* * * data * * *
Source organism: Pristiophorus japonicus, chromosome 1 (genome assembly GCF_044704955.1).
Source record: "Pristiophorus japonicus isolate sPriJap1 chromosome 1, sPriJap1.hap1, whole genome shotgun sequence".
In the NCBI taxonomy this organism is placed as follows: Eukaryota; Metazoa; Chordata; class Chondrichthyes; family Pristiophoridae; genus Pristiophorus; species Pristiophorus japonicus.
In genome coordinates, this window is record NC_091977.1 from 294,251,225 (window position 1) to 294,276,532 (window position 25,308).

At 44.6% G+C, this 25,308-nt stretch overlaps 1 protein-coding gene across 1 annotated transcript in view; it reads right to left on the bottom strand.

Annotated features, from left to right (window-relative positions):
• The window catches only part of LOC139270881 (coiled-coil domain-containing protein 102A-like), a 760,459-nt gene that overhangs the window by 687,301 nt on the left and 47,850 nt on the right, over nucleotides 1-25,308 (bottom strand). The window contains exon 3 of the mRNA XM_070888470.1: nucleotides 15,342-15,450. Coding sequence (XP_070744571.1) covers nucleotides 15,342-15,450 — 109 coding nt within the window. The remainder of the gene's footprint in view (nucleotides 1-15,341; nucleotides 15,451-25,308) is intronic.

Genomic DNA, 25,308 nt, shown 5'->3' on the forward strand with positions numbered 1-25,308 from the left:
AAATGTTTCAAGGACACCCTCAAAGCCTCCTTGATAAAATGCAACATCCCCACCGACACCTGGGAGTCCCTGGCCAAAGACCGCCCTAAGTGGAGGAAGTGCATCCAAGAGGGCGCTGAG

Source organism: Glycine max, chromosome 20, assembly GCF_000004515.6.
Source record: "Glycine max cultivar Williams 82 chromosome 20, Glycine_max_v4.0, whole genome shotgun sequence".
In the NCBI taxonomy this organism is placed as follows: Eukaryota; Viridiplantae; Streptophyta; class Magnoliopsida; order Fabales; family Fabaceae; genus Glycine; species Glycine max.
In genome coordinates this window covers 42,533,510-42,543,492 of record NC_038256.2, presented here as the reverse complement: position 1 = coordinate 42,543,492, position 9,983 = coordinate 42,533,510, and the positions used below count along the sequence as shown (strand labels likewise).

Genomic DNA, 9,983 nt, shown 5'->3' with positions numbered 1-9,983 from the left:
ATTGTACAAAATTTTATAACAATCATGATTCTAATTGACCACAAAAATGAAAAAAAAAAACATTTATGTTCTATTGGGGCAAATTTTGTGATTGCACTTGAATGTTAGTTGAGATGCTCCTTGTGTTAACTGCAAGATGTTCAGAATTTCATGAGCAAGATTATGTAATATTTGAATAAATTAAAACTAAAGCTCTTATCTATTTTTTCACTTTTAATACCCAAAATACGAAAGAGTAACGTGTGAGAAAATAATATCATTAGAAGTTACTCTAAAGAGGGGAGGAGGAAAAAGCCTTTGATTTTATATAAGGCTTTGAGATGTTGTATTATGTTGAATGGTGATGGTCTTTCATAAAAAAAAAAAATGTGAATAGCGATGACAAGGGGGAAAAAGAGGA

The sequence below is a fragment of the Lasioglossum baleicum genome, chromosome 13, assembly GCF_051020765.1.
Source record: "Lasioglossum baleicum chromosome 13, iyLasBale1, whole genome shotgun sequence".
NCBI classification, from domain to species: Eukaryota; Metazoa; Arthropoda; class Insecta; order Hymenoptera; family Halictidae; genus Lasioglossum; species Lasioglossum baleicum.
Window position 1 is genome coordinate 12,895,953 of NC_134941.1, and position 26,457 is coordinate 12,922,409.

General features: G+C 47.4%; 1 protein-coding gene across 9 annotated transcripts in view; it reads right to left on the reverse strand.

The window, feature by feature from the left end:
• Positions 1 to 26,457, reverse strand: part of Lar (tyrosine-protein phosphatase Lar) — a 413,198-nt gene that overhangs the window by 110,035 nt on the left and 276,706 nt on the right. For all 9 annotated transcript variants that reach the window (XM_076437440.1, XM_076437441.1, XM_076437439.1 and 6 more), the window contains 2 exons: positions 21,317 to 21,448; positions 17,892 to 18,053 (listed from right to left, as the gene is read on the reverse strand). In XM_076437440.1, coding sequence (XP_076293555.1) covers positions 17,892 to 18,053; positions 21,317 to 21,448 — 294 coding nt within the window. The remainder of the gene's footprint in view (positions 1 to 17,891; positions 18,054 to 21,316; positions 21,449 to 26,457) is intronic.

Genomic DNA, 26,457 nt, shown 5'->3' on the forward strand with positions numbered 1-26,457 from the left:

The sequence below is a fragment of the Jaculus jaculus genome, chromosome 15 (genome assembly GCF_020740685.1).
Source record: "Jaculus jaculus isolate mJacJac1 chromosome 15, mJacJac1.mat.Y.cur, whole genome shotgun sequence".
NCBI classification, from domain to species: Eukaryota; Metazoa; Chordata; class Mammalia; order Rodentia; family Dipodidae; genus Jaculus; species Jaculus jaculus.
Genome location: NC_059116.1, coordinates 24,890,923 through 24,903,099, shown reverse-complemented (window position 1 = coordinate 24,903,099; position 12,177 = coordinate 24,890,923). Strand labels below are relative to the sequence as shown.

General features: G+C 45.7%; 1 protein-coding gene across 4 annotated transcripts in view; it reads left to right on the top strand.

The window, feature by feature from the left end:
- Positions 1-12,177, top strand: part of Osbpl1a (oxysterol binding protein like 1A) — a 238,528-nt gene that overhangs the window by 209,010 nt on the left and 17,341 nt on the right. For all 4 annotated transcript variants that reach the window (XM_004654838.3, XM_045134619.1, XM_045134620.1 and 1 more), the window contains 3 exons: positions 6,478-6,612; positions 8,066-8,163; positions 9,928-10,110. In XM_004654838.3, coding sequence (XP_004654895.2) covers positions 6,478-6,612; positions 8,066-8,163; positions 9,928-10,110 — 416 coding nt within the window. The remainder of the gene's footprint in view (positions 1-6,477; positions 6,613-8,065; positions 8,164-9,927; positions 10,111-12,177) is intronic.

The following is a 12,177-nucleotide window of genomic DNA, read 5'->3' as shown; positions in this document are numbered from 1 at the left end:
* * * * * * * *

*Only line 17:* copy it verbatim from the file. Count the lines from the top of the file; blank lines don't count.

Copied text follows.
Source record: "Lasioglossum baleicum chromosome 13, iyLasBale1, whole genome shotgun sequence".